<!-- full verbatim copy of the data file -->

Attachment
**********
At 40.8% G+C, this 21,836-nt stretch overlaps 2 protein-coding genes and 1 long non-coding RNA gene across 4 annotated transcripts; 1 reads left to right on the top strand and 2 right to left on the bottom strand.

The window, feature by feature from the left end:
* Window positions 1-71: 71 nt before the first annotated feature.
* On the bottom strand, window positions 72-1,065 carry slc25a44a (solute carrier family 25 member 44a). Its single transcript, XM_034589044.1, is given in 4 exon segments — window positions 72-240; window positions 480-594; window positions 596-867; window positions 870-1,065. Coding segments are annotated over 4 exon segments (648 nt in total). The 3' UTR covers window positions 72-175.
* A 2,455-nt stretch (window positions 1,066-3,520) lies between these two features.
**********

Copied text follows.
At 40.8% G+C, this 21,836-nt stretch overlaps 2 protein-coding genes and 1 long non-coding RNA gene across 4 annotated transcripts; 1 reads left to right on the top strand and 2 right to left on the bottom strand.

The window, feature by feature from the left end:
* Window positions 1-71: 71 nt before the first annotated feature.
* On the bottom strand, window positions 72-1,065 carry slc25a44a (solute carrier family 25 member 44a). Its single transcript, XM_034589044.1, is given in 4 exon segments — window positions 72-240; window positions 480-594; window positions 596-867; window positions 870-1,065. Coding segments are annotated over 4 exon segments (648 nt in total). The 3' UTR covers window positions 72-175.
* A 2,455-nt stretch (window positions 1,066-3,520) lies between these two features.